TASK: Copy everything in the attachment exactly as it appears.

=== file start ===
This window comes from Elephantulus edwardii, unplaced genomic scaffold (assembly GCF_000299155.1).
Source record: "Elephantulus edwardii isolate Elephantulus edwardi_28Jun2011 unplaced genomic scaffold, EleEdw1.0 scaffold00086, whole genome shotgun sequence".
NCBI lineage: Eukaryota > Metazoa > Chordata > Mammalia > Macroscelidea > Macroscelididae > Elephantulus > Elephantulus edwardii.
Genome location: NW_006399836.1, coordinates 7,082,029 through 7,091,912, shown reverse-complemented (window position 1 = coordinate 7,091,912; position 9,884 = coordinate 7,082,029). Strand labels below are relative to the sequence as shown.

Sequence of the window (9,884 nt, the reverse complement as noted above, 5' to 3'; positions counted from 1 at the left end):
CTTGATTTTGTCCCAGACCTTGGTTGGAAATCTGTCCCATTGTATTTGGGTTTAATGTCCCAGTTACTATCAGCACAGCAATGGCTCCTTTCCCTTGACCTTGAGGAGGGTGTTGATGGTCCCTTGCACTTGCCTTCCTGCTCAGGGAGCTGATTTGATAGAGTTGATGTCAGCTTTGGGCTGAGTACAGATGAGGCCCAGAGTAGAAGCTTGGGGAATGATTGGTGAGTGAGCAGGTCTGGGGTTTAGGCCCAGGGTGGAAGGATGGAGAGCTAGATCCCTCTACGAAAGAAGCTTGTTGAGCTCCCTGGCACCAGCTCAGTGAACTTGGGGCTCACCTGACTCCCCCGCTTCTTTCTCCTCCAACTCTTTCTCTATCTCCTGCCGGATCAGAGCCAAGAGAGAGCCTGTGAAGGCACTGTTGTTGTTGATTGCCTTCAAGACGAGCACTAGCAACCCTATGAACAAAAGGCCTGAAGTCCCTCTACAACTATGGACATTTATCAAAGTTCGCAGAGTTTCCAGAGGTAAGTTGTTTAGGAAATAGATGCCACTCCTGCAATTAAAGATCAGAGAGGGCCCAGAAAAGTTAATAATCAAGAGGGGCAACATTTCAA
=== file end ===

This window comes from Elephantulus edwardii, unplaced genomic scaffold (assembly GCF_000299155.1).
Source record: "Elephantulus edwardii isolate Elephantulus edwardi_28Jun2011 unplaced genomic scaffold, EleEdw1.0 scaffold00086, whole genome shotgun sequence".
NCBI lineage: Eukaryota > Metazoa > Chordata > Mammalia > Macroscelidea > Macroscelididae > Elephantulus > Elephantulus edwardii.
Genome location: NW_006399836.1, coordinates 7,082,029 through 7,091,912, shown reverse-complemented (window position 1 = coordinate 7,091,912; position 9,884 = coordinate 7,082,029). Strand labels below are relative to the sequence as shown.

Sequence of the window (9,884 nt, the reverse complement as noted above, 5' to 3'; positions counted from 1 at the left end):
CTTGATTTTGTCCCAGACCTTGGTTGGAAATCTGTCCCATTGTATTTGGGTTTAATGTCCCAGTTACTATCAGCACAGCAATGGCTCCTTTCCCTTGACCTTGAGGAGGGTGTTGATGGTCCCTTGCACTTGCCTTCCTGCTCAGGGAGCTGATTTGATAGAGTTGATGTCAGCTTTGGGCTGAGTACAGATGAGGCCCAGAGTAGAAGCTTGGGGAATGATTGGTGAGTGAGCAGGTCTGGGGTTTAGGCCCAGGGTGGAAGGATGGAGAGCTAGATCCCTCTACGAAAGAAGCTTGTTGAGCTCCCTGGCACCAGCTCAGTGAACTTGGGGCTCACCTGACTCCCCCGCTTCTTTCTCCTCCAACTCTTTCTCTATCTCCTGCCGGATCAGAGCCAAGAGAGAGCCTGTGAAGGCACTGTTGTTGTTGATTGCCTTCAAGACGAGCACTAGCAACCCTATGAACAAAAGGCCTGAAGTCCCTCTACAACTATGGACATTTATCAAAGTTCGCAGAGTTTCCAGAGGTAAGTTGTTTAGGAAATAGATGCCACTCCTGCAATTAAAGATCAGAGAGGGCCCAGAAAAGTTAATAATCAAGAGGGGCAACATTTCAA